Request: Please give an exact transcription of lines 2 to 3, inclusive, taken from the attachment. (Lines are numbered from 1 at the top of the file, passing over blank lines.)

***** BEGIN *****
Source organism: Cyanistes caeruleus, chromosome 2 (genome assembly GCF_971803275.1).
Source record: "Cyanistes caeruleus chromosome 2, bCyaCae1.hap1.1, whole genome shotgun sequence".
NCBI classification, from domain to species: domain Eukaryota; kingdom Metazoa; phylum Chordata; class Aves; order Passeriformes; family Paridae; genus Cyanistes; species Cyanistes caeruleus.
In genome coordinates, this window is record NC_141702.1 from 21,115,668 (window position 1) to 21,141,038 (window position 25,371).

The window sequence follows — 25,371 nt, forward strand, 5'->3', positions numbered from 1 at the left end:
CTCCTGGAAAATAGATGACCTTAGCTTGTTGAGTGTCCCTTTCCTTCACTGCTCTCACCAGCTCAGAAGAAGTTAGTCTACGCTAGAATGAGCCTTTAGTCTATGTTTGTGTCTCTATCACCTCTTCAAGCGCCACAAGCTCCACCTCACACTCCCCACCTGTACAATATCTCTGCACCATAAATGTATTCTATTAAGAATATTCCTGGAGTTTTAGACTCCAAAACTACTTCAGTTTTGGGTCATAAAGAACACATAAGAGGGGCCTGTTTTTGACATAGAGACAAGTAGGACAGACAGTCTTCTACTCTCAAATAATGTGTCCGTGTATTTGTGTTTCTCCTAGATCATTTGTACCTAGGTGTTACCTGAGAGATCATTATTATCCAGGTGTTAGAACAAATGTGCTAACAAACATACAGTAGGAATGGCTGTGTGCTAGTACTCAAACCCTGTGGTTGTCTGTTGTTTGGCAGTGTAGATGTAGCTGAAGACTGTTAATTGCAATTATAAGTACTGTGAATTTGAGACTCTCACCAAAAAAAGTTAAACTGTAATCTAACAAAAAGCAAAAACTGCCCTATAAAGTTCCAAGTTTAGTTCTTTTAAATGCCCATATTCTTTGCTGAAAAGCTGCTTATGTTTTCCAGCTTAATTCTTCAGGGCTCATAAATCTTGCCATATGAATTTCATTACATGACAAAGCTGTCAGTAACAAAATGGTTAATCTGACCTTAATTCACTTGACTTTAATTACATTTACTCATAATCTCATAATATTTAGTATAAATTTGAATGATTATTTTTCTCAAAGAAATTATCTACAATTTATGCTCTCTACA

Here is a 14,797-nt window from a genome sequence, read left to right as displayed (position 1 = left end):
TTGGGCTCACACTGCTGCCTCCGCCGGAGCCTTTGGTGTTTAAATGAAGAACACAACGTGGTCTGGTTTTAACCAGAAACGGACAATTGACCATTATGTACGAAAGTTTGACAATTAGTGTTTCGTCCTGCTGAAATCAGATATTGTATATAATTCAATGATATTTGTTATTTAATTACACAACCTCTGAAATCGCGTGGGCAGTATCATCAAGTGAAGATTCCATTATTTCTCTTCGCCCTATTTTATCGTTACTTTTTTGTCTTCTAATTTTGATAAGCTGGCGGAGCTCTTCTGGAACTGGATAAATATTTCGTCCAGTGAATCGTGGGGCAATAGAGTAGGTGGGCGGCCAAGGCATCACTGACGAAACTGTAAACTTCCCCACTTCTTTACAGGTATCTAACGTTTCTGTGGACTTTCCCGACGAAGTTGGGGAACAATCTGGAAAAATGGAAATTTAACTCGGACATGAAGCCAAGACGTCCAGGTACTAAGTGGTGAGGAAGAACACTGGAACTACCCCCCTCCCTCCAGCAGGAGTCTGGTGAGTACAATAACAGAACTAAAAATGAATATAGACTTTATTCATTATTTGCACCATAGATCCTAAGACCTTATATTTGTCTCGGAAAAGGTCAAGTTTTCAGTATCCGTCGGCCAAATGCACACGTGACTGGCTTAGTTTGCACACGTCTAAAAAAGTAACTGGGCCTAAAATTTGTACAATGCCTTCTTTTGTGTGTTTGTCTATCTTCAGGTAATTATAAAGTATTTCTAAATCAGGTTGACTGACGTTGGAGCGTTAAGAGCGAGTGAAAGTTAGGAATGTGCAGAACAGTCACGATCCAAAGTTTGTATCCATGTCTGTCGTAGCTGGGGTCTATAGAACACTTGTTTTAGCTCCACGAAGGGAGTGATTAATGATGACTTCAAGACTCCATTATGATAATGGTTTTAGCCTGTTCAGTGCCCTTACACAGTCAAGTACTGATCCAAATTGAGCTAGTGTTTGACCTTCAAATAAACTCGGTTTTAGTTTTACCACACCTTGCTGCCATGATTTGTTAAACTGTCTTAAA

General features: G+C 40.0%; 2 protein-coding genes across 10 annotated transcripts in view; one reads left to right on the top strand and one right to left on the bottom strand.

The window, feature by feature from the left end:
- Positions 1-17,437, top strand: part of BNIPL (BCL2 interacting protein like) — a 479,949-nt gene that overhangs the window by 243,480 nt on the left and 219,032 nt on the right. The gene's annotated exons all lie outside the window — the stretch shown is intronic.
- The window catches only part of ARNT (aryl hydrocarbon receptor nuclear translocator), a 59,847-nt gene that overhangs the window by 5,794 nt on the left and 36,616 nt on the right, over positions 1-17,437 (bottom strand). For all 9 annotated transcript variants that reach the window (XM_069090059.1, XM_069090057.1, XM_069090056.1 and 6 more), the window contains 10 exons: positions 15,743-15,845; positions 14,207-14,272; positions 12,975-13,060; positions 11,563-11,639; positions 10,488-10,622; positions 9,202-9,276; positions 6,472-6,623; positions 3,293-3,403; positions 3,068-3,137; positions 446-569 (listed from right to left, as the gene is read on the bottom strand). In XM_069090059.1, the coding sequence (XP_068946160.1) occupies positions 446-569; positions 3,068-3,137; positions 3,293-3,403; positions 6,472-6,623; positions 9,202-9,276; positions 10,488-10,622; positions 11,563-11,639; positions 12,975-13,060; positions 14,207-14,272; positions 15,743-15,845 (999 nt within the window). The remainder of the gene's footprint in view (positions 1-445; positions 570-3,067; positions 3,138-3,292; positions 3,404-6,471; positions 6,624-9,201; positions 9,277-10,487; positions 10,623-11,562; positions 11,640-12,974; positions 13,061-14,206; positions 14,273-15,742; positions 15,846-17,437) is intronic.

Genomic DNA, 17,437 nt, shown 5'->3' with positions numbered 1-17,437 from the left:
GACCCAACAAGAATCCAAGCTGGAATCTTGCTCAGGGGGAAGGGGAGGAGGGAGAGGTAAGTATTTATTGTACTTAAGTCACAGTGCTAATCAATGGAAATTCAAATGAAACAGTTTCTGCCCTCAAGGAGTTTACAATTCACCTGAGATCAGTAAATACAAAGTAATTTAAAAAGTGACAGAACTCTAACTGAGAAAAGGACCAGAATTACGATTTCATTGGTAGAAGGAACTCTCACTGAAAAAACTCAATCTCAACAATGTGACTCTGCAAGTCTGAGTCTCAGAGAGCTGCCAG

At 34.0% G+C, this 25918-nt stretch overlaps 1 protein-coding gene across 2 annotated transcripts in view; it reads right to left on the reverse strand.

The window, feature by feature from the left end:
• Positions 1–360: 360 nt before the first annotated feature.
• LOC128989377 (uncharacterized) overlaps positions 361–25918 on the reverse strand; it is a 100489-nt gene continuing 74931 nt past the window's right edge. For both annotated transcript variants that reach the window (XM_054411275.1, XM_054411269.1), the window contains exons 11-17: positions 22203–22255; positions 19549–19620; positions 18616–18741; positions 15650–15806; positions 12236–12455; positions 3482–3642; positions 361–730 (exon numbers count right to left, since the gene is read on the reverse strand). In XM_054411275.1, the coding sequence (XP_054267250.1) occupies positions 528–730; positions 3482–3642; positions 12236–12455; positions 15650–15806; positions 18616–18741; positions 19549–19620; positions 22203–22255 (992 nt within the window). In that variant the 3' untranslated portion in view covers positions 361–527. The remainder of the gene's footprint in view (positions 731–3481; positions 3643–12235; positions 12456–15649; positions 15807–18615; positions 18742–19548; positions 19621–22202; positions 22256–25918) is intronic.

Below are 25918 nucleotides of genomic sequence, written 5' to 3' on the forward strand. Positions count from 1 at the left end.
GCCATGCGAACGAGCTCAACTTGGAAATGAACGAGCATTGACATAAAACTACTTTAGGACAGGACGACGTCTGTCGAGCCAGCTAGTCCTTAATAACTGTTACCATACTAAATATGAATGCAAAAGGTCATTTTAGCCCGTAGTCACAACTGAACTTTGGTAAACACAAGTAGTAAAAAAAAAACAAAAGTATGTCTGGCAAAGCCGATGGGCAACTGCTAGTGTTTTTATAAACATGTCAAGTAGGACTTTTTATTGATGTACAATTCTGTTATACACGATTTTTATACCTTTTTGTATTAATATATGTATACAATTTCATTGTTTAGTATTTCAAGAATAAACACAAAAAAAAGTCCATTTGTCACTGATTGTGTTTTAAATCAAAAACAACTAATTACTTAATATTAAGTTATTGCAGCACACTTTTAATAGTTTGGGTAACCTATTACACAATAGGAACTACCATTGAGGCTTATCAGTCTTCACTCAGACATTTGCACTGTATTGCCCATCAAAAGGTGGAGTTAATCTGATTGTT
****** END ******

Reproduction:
Source record: "Cyanistes caeruleus chromosome 2, bCyaCae1.hap1.1, whole genome shotgun sequence".
NCBI classification, from domain to species: domain Eukaryota; kingdom Metazoa; phylum Chordata; class Aves; order Passeriformes; family Paridae; genus Cyanistes; species Cyanistes caeruleus.